The study and analysis of religion is indisputably important in the world in which we live today. Religious and theological studies are integral to the curriculum of more than 2,000 colleges, universities, and seminaries across the country. Our community of colleagues is global.
And if the Islamists win, this time will be remembered by its survivors as a lost golden age… lost partly because we didn’t show enough critical intelligence, because we studied religion but figured, now that we had secular culture, we could treat it as something no longer dangerous. We’re all in the lovely conversation of Paul Tillich and Reinhold Niebuhr. Or are we?
Here’s Tariq on Jihad:
Everything in the message of Islam appeals for peace and co-existence among men and among nations. In all circumstances, one has to prefer dialogue to silence and peace to war. With the exception of one situation that makes struggle an obligation and opposition a testimonial of fidelity to the sense of one’s faith, jihad is the expression of the refusal of all injustice and of the necessary affirmation of equilibrium and of harmony in equity.
The key issues here, as Landau points out, depends on how you define “defensive” and what are appropriate responses. Does Eck know anything about the potential double-speak? Does she care to investigate? What does she make, for example of this exchange between co-author Jacques Neirynck in which the latter gently tries to get Ramadan to condemn suicide bombing? (p.179)
Jacques Neirynck: It remains the case, nonetheless, that the image created by jihad scares the West. What shocks the most, of course, are those Muslims who sacrifice their lives. There have been suicide-commandos, notably in Beirut, against American and French troop barracks. There are regularly such attacks in Palestine…. During the Iran-Irak War, the Iranian army used children, who deliberately walked through minefields, to clear a path. Obviously, all of that makes the West uneasy…
[note: JN doesn’t even ask TR to refer to the place these attacks — one of the most odious of the list (along with using your own children as mine-sweepers) — as “Israel” RL]
Tariq Ramadan: …To resist all forms of oppression, all dictators and all unjust colonizations in the name of one’s faith, in the name of one’s human conscience, even going to the point of sacrificing one’s life if necessary – this represents a very strong recommendation of the quranic message. He who takes his resistance and his combat all the way [jusqu’au bout] is called shahid in Arabic: literally, he “bears witness”.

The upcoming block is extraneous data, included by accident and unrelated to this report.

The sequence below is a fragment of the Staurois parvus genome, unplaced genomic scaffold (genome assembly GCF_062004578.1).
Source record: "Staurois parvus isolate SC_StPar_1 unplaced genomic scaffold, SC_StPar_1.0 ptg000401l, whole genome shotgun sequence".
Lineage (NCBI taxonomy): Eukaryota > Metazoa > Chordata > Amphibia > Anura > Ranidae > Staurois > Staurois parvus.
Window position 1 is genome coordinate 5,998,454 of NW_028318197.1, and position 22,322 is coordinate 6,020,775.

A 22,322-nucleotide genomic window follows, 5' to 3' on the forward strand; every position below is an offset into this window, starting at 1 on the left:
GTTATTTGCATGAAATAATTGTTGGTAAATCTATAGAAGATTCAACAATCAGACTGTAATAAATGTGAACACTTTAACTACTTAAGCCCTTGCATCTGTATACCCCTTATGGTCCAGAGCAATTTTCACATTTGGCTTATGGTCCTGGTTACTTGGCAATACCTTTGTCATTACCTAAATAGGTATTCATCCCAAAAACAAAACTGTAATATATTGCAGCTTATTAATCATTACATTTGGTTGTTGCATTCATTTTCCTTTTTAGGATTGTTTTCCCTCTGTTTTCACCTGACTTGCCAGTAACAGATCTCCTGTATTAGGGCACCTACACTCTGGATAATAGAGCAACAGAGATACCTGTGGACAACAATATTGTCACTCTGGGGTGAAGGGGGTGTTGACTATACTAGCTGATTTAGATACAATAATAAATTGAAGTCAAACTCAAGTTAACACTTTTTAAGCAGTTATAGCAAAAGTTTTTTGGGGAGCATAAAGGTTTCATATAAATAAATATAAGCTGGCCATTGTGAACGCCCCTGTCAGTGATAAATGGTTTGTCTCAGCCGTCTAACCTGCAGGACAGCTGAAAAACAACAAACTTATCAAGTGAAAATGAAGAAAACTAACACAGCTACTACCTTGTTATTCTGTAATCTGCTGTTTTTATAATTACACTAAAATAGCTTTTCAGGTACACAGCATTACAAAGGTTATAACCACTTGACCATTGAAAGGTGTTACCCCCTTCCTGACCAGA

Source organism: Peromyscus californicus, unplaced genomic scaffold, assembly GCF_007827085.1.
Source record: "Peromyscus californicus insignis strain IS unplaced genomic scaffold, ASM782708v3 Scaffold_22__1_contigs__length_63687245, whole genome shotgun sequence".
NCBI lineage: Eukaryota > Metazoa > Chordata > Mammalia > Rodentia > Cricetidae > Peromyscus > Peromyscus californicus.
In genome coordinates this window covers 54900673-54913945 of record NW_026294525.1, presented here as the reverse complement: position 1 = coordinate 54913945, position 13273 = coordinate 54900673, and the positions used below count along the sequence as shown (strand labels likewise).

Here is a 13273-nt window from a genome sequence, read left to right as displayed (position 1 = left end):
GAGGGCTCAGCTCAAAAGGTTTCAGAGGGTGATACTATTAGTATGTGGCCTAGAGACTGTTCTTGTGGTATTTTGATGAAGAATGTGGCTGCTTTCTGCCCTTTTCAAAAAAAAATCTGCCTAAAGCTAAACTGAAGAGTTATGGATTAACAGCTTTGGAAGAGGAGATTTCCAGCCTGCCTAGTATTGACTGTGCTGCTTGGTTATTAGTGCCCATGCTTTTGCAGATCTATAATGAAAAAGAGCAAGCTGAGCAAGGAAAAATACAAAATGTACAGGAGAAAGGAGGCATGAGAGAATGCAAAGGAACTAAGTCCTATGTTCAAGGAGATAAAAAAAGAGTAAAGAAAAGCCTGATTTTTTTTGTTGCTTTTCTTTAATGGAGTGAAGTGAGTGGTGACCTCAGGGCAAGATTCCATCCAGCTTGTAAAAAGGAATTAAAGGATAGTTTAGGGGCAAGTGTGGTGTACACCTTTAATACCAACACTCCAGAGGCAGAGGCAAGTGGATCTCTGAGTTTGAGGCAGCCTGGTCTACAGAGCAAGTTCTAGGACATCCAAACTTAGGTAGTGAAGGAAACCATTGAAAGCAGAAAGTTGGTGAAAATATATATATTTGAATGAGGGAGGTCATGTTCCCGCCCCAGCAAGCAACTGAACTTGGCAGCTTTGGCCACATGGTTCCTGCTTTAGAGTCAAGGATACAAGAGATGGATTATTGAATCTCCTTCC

Now I don’t know what Eck reads in this passage, but it sure seems to me to that his response to Neirynck is to explain how in good conscience Muslims can and should do this in response to [what they perceive as] injustice. This is not the language of a candidate for the peaceful paths of civil society. Eck, however, lunges forward in her denunciation of the US government’s unacceptable hostility to this man.
Denying us face-to-face access to scholars and theologians who contribute to critical reflection on the religious currents of our world is an intolerable impoverishment of the academic enterprise.
This may be true. But it could also be true that preventing credulous scholars from giving a bully pulpit to pseudo-scholars and theocratic theologians who practice taqiyya and work for the destruction of civil society, that precious entity so hard to establish, so hard to sustain, may be, if not a good idea, at least “understandable.” Maybe if academics were less enamored of their dialogues and more courageous about criticizing Islam, it wouldn’t even occur to the government to get involved. Maybe instead of feeling shame for her country, Professor Eck should do just a wee bit more research, check her paradigms at the door, and try some other working hypotheses before coming down on the side of a now way too familiar hyper-self criticism (MOS) combined with a profound refusal to criticize others. It’s not a particularly felicitous combination these days.
Why is the American Academy of Religion, with more than 10,000 members who teach religion in colleges and universities, suing Secretary of State Condoleezza Rice and Secretary of Homeland Security Michael Chertoff?
Good question, which Professor Eck has not even begun to answer.
Diana L. Eck, a professor of comparative religion at Harvard University, is president of the American Academy of Religion.
Is this the person you want to deal with the cartoon scandal? Woe is us.
Update: Check out this intervierw with Tariq. The mask slips. (Hat tip: Miss Kelly